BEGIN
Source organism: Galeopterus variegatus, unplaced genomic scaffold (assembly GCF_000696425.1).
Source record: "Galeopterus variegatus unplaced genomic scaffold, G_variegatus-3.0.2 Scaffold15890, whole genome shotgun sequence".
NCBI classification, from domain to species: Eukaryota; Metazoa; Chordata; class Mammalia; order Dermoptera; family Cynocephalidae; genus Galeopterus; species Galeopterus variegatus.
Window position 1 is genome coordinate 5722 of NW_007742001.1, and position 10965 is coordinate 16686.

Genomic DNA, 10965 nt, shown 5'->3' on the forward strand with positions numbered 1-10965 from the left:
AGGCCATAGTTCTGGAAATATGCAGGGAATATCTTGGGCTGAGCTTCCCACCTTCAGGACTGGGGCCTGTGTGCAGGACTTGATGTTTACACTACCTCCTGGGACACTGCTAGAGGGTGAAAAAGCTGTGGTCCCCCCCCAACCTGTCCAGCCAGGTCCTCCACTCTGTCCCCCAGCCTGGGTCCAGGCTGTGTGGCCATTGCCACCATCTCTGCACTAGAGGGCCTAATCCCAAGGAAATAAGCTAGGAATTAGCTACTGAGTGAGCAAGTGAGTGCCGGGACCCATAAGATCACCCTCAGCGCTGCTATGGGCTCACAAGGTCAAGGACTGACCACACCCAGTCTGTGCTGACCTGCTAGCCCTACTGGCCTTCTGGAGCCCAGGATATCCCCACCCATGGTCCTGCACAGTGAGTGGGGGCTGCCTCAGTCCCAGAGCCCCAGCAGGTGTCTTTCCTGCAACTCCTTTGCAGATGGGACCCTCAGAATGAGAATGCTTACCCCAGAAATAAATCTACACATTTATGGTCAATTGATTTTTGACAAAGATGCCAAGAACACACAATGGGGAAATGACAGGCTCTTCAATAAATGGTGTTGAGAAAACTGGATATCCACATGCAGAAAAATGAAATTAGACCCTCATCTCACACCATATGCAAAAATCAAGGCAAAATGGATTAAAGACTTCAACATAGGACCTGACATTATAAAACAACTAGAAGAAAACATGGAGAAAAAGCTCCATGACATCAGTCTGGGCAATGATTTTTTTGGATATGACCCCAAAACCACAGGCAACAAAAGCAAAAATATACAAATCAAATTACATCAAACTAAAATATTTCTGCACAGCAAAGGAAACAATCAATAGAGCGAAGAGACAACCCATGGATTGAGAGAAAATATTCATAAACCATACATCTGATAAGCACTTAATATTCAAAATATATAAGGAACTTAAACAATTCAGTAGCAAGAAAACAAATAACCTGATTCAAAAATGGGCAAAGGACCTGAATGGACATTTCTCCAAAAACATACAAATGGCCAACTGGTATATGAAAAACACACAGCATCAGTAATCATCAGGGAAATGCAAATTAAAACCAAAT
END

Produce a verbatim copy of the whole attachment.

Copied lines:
Source organism: Galeopterus variegatus, unplaced genomic scaffold (assembly GCF_000696425.1).
Source record: "Galeopterus variegatus unplaced genomic scaffold, G_variegatus-3.0.2 Scaffold15890, whole genome shotgun sequence".
NCBI classification, from domain to species: Eukaryota; Metazoa; Chordata; class Mammalia; order Dermoptera; family Cynocephalidae; genus Galeopterus; species Galeopterus variegatus.
Window position 1 is genome coordinate 5722 of NW_007742001.1, and position 10965 is coordinate 16686.

Genomic DNA, 10965 nt, shown 5'->3' on the forward strand with positions numbered 1-10965 from the left:
AGGCCATAGTTCTGGAAATATGCAGGGAATATCTTGGGCTGAGCTTCCCACCTTCAGGACTGGGGCCTGTGTGCAGGACTTGATGTTTACACTACCTCCTGGGACACTGCTAGAGGGTGAAAAAGCTGTGGTCCCCCCCCAACCTGTCCAGCCAGGTCCTCCACTCTGTCCCCCAGCCTGGGTCCAGGCTGTGTGGCCATTGCCACCATCTCTGCACTAGAGGGCCTAATCCCAAGGAAATAAGCTAGGAATTAGCTACTGAGTGAGCAAGTGAGTGCCGGGACCCATAAGATCACCCTCAGCGCTGCTATGGGCTCACAAGGTCAAGGACTGACCACACCCAGTCTGTGCTGACCTGCTAGCCCTACTGGCCTTCTGGAGCCCAGGATATCCCCACCCATGGTCCTGCACAGTGAGTGGGGGCTGCCTCAGTCCCAGAGCCCCAGCAGGTGTCTTTCCTGCAACTCCTTTGCAGATGGGACCCTCAGAATGAGAATGCTTACCCCAGAAATAAATCTACACATTTATGGTCAATTGATTTTTGACAAAGATGCCAAGAACACACAATGGGGAAATGACAGGCTCTTCAATAAATGGTGTTGAGAAAACTGGATATCCACATGCAGAAAAATGAAATTAGACCCTCATCTCACACCATATGCAAAAATCAAGGCAAAATGGATTAAAGACTTCAACATAGGACCTGACATTATAAAACAACTAGAAGAAAACATGGAGAAAAAGCTCCATGACATCAGTCTGGGCAATGATTTTTTTGGATATGACCCCAAAACCACAGGCAACAAAAGCAAAAATATACAAATCAAATTACATCAAACTAAAATATTTCTGCACAGCAAAGGAAACAATCAATAGAGCGAAGAGACAACCCATGGATTGAGAGAAAATATTCATAAACCATACATCTGATAAGCACTTAATATTCAAAATATATAAGGAACTTAAACAATTCAGTAGCAAGAAAACAAATAACCTGATTCAAAAATGGGCAAAGGACCTGAATGGACATTTCTCCAAAAACATACAAATGGCCAACTGGTATATGAAAAACACACAGCATCAGTAATCATCAGGGAAATGCAAATTAAAACCAAAT